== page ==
The media chains are are at it again, and this time it’s affecting people in my hometown.
Plenty of Kansas Citians are up in arms over a recent announcement that The Kansas City Star is outsourcing all of the jobs of those who are in the advertising services department – in fact, their entire digital advertising team, according to one blog – to India. The jobs are being outsourced to Infosys Technologies in Bangalore, India. The employees were notified by memo, and the following day The Kansas City Star included a brief in the paper in the business section. The news reported that nine employees were laid off, however in fact there were several more in total. One of the released employees is a very old friend of mine who had been with the company for a number of years.
Now, as if this weren’t enough of a blow, the kicker is this: the employees will retain their employment until after their replacements – who are being flown in, and put up here in Kansas City – have been trained by the displaced employees. And furthermore, according to a blog comment from the best friend of one of those laid off, The Kansas City Star is not giving letters of recommendation to those being let go! Talk about serious insult to injury.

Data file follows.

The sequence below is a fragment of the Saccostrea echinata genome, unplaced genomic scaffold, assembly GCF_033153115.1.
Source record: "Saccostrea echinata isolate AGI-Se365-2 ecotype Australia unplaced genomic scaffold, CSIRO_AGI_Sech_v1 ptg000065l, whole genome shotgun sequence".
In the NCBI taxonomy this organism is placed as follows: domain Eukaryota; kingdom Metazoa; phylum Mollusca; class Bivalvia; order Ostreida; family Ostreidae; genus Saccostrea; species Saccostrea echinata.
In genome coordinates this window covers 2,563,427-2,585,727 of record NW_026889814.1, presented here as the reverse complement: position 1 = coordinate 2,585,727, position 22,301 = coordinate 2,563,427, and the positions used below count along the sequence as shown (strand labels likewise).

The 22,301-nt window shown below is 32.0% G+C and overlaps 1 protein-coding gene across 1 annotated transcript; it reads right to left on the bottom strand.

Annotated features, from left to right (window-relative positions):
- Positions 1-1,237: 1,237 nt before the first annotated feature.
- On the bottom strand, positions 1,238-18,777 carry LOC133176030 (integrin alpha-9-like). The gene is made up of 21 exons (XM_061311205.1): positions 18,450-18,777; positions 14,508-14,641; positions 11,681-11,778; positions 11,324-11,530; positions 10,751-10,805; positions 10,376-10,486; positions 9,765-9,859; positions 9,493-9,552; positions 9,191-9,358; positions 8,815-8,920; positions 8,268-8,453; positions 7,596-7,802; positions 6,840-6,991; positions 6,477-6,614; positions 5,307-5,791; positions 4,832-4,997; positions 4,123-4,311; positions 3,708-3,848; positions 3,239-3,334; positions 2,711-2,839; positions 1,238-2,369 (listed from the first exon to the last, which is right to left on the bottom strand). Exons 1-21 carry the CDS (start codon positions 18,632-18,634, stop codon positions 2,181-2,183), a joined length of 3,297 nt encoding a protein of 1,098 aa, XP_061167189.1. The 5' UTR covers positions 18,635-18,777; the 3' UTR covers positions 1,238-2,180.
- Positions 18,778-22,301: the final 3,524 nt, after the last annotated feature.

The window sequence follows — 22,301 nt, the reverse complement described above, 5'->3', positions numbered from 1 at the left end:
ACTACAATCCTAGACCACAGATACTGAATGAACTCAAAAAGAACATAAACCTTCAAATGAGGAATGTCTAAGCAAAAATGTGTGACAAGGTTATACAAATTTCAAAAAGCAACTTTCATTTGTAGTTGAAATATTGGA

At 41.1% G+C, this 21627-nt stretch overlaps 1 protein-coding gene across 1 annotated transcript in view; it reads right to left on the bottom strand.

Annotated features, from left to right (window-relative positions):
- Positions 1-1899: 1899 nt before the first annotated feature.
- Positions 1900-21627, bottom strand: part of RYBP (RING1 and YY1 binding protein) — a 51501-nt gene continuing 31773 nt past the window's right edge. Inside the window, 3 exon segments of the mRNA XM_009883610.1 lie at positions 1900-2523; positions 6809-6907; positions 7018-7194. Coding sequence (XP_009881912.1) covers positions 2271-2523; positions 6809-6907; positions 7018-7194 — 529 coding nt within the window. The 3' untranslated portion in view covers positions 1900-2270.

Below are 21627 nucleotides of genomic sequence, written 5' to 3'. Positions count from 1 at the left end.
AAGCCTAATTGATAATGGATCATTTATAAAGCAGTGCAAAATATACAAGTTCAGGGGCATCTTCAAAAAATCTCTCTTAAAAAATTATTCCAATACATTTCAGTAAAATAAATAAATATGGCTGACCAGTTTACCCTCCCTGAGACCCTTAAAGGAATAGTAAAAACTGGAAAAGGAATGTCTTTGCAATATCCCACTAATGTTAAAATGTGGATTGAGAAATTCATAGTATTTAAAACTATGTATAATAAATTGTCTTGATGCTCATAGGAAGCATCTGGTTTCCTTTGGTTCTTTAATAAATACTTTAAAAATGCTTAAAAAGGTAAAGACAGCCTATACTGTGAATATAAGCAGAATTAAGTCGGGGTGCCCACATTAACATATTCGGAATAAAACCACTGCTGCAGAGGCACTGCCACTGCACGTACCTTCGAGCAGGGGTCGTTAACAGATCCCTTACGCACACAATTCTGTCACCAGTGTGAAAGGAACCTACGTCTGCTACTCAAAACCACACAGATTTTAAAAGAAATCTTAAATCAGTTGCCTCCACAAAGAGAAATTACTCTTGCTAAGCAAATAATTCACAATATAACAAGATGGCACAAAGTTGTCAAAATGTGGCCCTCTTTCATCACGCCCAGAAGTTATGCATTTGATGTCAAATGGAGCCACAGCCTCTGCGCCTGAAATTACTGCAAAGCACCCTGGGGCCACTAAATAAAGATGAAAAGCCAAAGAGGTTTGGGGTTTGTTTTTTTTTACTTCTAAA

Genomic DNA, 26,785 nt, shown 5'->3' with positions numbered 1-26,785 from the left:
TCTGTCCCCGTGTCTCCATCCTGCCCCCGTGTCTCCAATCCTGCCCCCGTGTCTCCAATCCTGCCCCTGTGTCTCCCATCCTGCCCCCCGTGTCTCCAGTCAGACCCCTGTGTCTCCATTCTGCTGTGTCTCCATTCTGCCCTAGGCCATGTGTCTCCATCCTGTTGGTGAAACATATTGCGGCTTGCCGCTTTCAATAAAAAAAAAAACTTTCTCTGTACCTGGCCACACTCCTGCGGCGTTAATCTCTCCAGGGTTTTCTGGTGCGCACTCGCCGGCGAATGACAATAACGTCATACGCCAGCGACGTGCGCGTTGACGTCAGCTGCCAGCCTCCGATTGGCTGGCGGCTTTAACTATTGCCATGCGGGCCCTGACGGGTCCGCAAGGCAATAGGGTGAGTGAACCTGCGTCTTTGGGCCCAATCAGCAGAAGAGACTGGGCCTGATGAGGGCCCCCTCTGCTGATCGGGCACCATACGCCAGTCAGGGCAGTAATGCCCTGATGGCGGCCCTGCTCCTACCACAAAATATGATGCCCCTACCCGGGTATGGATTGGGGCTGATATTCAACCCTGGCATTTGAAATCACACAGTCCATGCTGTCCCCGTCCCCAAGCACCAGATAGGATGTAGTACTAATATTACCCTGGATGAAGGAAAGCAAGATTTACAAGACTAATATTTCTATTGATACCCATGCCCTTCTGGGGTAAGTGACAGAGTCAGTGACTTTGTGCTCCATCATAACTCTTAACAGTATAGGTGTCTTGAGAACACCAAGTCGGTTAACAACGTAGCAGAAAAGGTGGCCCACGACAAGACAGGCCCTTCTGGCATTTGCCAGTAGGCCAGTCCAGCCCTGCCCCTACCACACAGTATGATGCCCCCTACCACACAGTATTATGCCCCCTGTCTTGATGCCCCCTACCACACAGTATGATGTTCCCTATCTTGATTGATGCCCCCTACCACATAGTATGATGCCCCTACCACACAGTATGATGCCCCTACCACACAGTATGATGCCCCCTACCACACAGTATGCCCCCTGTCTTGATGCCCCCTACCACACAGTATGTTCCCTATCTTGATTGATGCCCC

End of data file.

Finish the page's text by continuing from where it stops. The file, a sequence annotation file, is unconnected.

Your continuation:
Now folks, I’m all for a global economy, but as the title suggests this is happening elsewhere in the McClatchy network, and if they’re simply making the jobs cheaper then that means somebody higher up isn’t able to monetize their online advertising effectively.
What does that mean? The ad production staff isn’t why they’re not making enough money…it’s their news strategy and the amount of clicks they’re getting. So you really have to love that a big wig or two can make a call to lay off dozens of employees instead of losing their jobs because they’re not able to get people to read McClatchy’s stories. Granted, I could be wrong about that, but that’s how this outsourcing game is usually played.
One last note…these are very good jobs being lost. Digital ad production and “digital” jobs in general are careers we want to keep in the states. In other words, this isn’t like moving a customer service call center to Bangalore, although I’m sure one could argue that those are good jobs for certain Americans too.
And so it goes…